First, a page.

Pioneer Valley Poets: Emily Dickinson’s ‘Envelope Poems’ is worth its price tag

  • This daguerreotype portrait of Emily Dickinson, taken circa 1847, when Dickinson would have been about 17 years old, is the only known photograph of her.

Friday, December 16, 2016

There could be no truer “Pioneer Valley Poet” than Emily Dickinson. And while an interview would require skills I have not yet mustered, I’ve been convening with Dickinson lately through the newly published “Envelope Poems,” out from New Directions just in time for holiday buying. I’ve already got mine, but I’ll bet you either are or know of a poet who would like this.

The small book presents reproductions of some of the salvaged envelopes Dickinson slit open and unfolded in various configurations, creating unusually shaped writing surfaces for her scrawled lines. She also liked to write in the margins of newspapers and magazines, as well as on the insides of chocolate bar wrappers. One can only hope for a future volume that presents these.

“Envelope Poems” represents a collection culled from a larger coffee table book, “Emily Dickinson: The Gorgeous Nothings,” that was published by New Directions in 2013. Both books include beautiful reproductions of the scraps and envelopes, so well photographed you will run your finger along more than one seam or gluey flap just to be sure. Puckers, folds and tears, and the tiny pricks where Dickinson pinned various scraps together add an odd sense of immediacy. And of voyeurism: we are rifling through Dickinson’s things. Do we belong here?

Both editions were compiled by Marta Werner, associate professor of English at D’Youville College and a Dickinson scholar; and Jen Bervin, poet and visual artist. In both books, Werner and Bervin provide drawings filled in with typed transcriptions to help you decipher Dickinson’s penciled scrawl. The new, smaller volume makes it easier to turn the book upside down or sideways as you read, which becomes important when you come upon the envelopes that Dickinson herself clearly turned in order to write across their various planes.

In her introduction, Bervin places Dickinson’s penchant for scraps of paper within the context of her frugal New England times — a book published in 1829, “The Frugal Housewife,” by Lydia Maria Child. This encourages women to save old letters so as to use the backs to write on. However, both Bervin and Werner strongly believe that Dickinson was motivated by more than thrift.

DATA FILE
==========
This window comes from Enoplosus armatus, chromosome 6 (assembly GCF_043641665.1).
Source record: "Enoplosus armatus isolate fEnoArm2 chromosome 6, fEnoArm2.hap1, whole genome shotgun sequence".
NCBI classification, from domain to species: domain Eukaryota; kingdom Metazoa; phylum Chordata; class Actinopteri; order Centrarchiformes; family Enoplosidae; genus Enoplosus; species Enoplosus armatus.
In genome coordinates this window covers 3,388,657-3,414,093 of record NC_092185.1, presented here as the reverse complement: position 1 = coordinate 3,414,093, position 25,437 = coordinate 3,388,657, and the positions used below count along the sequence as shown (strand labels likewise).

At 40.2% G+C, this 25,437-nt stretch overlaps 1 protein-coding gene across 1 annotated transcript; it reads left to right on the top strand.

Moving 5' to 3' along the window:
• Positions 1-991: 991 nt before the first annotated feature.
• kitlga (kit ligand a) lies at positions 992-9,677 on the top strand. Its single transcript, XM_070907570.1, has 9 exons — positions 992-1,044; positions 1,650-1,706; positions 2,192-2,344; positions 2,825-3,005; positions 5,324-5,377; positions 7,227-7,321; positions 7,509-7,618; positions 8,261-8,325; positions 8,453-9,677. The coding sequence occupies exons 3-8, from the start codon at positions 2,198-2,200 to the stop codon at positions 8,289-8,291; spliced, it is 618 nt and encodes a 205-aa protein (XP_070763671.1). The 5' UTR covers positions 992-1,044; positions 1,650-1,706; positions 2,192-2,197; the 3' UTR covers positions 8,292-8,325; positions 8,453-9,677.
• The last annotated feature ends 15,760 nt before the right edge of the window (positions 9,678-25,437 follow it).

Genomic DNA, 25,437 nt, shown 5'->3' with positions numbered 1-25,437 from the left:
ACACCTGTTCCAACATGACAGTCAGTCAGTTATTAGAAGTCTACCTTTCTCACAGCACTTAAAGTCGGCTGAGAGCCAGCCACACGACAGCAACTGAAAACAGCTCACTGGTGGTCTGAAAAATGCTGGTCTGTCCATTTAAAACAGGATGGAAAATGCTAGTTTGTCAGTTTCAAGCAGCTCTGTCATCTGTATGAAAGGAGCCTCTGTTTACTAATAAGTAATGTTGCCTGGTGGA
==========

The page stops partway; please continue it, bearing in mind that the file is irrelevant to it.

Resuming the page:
As she interacted with these alternative writing surfaces, Dickinson was working in a visual form that sometimes became three-dimensional, as when she connected various fragments together with straight pins. Werner states that several of Dickinson’s scraps, catalogued in the Amherst College library collection as A 821/821a, appeared to have been pinned together in the shape of a bird.

Werner uses the word “collage” to describe this piece. I disagree. That’s sculpture.

Even some of the poems that remain flat, make use of the triangular or rhombus shapes afforded by the practical origami of the envelope in ways that challenge the left-to-right rigor of ordinary reading. Some lines trickle down to one word at the point of a flap. Some lines create two columns divided by a natural crease. Some scraps are so small they are like shards. Yet, some of these smallest pack the hardest punch.

Dickinson’s not writing willy-nilly on these scraps because they happen to be what she has around; she’s mining them.

It’s common knowledge that Dickinson created 40 hand-stitched “fascicles” or booklets of poems in her lifetime, but otherwise eschewed publication. In a review entitled “Out of Print,” published in the Dec. 5 edition of “The New Yorker,” Dan Chiasson suggests that perhaps the reason for this was not her oft-touted shyness but that the medium didn’t do her work justice.

Chiasson relates that when the Springfield Daily Republican published Dickinson’s poem that begins, “A narrow Fellow in the Grass…” editors insisted on titling it “The Snake,” completely derailing the poem’s sense of discovery, and added punctuation she had not intended. Poring over the reproductions of the envelopes in these two books (they are life-size in “The Gorgeous Nothings;” slightly smaller in “Envelope Poems”), it’s easy to imagine that the rectangular, left-aligned page of traditional printing simply did not interest Dickinson. She was questioning the authority of the printed page. She was onto something new.

“Envelope Poems,” at $12.30, is a no-brainer. “The Gorgeous Nothings,” in contrast, costs $27.92, still not bad for a coffee table book. The higher price is worth it, both for the larger number of reproductions and the scholarship by Werner and Bervin. There’s also a preface by Susan Howe, whose 2007 book, “My Emily Dickinson,” part biography, part poet-to-poet conversation, is next on my wish list.

The truth is, if you can swing it, you’ll need both books — the larger for the insights offered in the commentary, the smaller because you can carry it with you.

Where to find it

Ask for “Envelope Poems” or “The Gorgeous Nothings,” both published by New Directions and edited by Marta Werner and Jen Bervin, at local bookstores. You can browse high-resolution scans of Dickinson’s envelope poems in the Amherst College Library’s Emily Dickinson Collection online at https://acdc.amherst.edu/collection/ed. The collection also includes letters and drafts of poems. The original materials are extremely fragile, the website states, and access to them is limited to researchers who absolutely need to see the real thing. I’m working on my reason right now.

Trish Crapo is a writer and photographer who lives in Leyden. She is always looking for poets, writers and artists to interview for her columns. She can be reached at tcrapo@mac.com